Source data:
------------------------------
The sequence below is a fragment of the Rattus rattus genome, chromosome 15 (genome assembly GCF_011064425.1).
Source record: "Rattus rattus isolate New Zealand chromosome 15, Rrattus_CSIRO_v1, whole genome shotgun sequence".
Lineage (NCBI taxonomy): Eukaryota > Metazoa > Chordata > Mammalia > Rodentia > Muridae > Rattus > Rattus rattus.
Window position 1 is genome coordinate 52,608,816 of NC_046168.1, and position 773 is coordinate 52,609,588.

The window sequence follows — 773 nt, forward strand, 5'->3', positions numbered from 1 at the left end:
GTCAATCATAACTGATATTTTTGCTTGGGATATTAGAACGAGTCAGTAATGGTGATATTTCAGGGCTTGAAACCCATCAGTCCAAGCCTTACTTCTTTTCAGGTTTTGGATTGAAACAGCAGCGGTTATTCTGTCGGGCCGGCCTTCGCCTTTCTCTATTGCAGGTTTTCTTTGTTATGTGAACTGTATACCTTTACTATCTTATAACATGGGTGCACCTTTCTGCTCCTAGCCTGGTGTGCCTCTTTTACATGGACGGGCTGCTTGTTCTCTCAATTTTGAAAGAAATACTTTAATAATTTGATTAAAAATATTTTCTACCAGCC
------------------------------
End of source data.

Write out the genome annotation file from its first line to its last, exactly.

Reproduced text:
The sequence below is a fragment of the Rattus rattus genome, chromosome 15 (genome assembly GCF_011064425.1).
Source record: "Rattus rattus isolate New Zealand chromosome 15, Rrattus_CSIRO_v1, whole genome shotgun sequence".
Lineage (NCBI taxonomy): Eukaryota > Metazoa > Chordata > Mammalia > Rodentia > Muridae > Rattus > Rattus rattus.
Window position 1 is genome coordinate 52,608,816 of NC_046168.1, and position 773 is coordinate 52,609,588.

The window sequence follows — 773 nt, forward strand, 5'->3', positions numbered from 1 at the left end:
GTCAATCATAACTGATATTTTTGCTTGGGATATTAGAACGAGTCAGTAATGGTGATATTTCAGGGCTTGAAACCCATCAGTCCAAGCCTTACTTCTTTTCAGGTTTTGGATTGAAACAGCAGCGGTTATTCTGTCGGGCCGGCCTTCGCCTTTCTCTATTGCAGGTTTTCTTTGTTATGTGAACTGTATACCTTTACTATCTTATAACATGGGTGCACCTTTCTGCTCCTAGCCTGGTGTGCCTCTTTTACATGGACGGGCTGCTTGTTCTCTCAATTTTGAAAGAAATACTTTAATAATTTGATTAAAAATATTTTCTACCAGCC